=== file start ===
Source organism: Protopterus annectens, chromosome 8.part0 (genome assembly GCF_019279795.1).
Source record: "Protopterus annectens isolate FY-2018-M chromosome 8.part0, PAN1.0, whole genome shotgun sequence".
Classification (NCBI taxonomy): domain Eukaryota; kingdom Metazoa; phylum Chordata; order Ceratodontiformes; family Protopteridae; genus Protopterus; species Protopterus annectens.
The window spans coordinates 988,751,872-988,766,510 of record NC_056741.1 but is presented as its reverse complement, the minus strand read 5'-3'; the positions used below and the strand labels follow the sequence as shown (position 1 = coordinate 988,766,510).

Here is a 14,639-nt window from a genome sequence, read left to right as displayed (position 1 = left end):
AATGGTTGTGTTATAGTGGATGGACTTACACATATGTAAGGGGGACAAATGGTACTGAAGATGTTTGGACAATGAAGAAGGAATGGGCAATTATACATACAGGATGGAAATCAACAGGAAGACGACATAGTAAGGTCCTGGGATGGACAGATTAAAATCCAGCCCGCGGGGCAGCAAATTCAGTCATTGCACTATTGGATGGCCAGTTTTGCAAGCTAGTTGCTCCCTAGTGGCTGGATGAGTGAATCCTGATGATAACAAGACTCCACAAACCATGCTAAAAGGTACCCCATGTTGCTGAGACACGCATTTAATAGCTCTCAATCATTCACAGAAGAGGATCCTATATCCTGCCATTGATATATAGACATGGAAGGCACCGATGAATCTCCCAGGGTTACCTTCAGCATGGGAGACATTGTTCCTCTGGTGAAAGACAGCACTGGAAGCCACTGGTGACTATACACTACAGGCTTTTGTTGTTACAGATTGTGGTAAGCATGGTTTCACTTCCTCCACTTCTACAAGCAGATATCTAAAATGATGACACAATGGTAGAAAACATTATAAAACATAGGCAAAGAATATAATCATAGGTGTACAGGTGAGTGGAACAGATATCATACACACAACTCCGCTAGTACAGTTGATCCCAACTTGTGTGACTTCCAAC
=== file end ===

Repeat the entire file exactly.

Source organism: Protopterus annectens, chromosome 8.part0 (genome assembly GCF_019279795.1).
Source record: "Protopterus annectens isolate FY-2018-M chromosome 8.part0, PAN1.0, whole genome shotgun sequence".
Classification (NCBI taxonomy): domain Eukaryota; kingdom Metazoa; phylum Chordata; order Ceratodontiformes; family Protopteridae; genus Protopterus; species Protopterus annectens.
The window spans coordinates 988,751,872-988,766,510 of record NC_056741.1 but is presented as its reverse complement, the minus strand read 5'-3'; the positions used below and the strand labels follow the sequence as shown (position 1 = coordinate 988,766,510).

Here is a 14,639-nt window from a genome sequence, read left to right as displayed (position 1 = left end):
AATGGTTGTGTTATAGTGGATGGACTTACACATATGTAAGGGGGACAAATGGTACTGAAGATGTTTGGACAATGAAGAAGGAATGGGCAATTATACATACAGGATGGAAATCAACAGGAAGACGACATAGTAAGGTCCTGGGATGGACAGATTAAAATCCAGCCCGCGGGGCAGCAAATTCAGTCATTGCACTATTGGATGGCCAGTTTTGCAAGCTAGTTGCTCCCTAGTGGCTGGATGAGTGAATCCTGATGATAACAAGACTCCACAAACCATGCTAAAAGGTACCCCATGTTGCTGAGACACGCATTTAATAGCTCTCAATCATTCACAGAAGAGGATCCTATATCCTGCCATTGATATATAGACATGGAAGGCACCGATGAATCTCCCAGGGTTACCTTCAGCATGGGAGACATTGTTCCTCTGGTGAAAGACAGCACTGGAAGCCACTGGTGACTATACACTACAGGCTTTTGTTGTTACAGATTGTGGTAAGCATGGTTTCACTTCCTCCACTTCTACAAGCAGATATCTAAAATGATGACACAATGGTAGAAAACATTATAAAACATAGGCAAAGAATATAATCATAGGTGTACAGGTGAGTGGAACAGATATCATACACACAACTCCGCTAGTACAGTTGATCCCAACTTGTGTGACTTCCAAC